For the last several decades, the US Catholic Church has been demographically shifting from the 19th century bulwarks of New England and the upper Midwest, to the South and the West.
That does not mean that fact is quickly grasped by individuals or institutions. At one national conference I attended annually for nearly a decade, it was clear that the organizers thought of it as a nation-wide event. Yet, in its 45+ year history, only two had been held in the Northwest, both in the ‘80s; fewer than ¼ of the meetings had been held in the western half of the U.S.
Or consider that of nine cardinalatial sees in the U.S., seven are east of the Mississippi. And one of those that is west of the mighty river, Galveston-Houston, is so close as to still be part of the eastern half of the mainland U.S.
This is not as bad as the need to redraw diocesan boundaries in Ireland, which have been unchanged for just over 900 years, yet it is still slow… But, I digress…
Recent moves indicate that Seattle is making its mark felt again on the national, and international, ecclesiastical scene. Not since the days of Archbishop Hunthausen has the Church in Western Washington captured attention much beyond its own boundaries.
Fast-forward a quarter of a century, and for the most part Seattle had dropped off the radar, but not gone silent. Just in the years since Archbishop Murphy took over from Archbishop Hunthausen, the Catholic population has nearly tripled due to immigration – now there are as many Spanish-speaking Catholics in western Washington as there were total Catholics 15 years ago. Bishop George of Helena, Bishop Joseph of Yakima, and Auxiliary Bishop Eusebio have all been ordained from the local presbyterate, the first such ordinations in nearly half a century.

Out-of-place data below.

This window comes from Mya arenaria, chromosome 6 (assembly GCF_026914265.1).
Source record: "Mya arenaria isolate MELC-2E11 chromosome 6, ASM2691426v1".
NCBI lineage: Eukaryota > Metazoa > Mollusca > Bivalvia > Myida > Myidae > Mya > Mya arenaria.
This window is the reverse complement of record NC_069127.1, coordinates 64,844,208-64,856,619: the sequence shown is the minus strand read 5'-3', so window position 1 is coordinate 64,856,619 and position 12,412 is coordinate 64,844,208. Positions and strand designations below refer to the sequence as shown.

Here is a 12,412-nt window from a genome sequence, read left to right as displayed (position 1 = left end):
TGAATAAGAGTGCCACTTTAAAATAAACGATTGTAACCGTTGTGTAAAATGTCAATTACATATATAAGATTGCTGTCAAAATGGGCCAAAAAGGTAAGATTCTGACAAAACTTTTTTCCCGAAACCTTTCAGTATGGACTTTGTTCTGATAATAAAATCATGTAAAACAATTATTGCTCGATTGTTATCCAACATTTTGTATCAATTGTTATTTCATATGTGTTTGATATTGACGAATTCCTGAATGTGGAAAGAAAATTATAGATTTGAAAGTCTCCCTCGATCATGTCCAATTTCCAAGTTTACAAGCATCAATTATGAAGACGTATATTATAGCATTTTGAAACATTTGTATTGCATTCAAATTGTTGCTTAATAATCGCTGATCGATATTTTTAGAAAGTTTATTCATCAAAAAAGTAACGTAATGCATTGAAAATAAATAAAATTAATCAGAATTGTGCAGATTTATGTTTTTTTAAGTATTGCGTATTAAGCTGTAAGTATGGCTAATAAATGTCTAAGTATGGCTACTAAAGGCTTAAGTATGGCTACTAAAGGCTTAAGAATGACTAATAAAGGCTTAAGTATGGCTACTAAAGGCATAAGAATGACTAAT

The reputation of being on the cutting edge of lay involvement and creative pastoral ministry solutions, social justice and ecumenical commitment has slipped in recent decades, both among those who cheer the change and those who lament it. My age-peers in the presbyterate are as likely to be interested in the traditionalist movement and the extraordinary form as their peers anywhere else in the country, and some of the most well known Catholic voices to have come out of the Seattle milieu – author George Weigel and blogger Mark Shea – are not known for their particularly progressive mien.
Consider, though a few highlights of the last few years that suggest that there is attention shifting back towards the Emerald City and her local Church – both Catholic and Ecumenical. Some of these are newsworthy enough to get attention here, across the atlantic, so they certainly say something is happening. Significantly, you cannot pigeonhole all of these into “progressive” or “conservative” success stories, but nevertheless indicate that, perhaps, Seattle is on the radar again.
By now virtually everyone knows some part of the liturgy wars saga. Most people do not know it all; I certainly make no claim to such comprehensive view of the last fifty years of liturgical reform, renewal, development, reform of the reform and rejection of reform.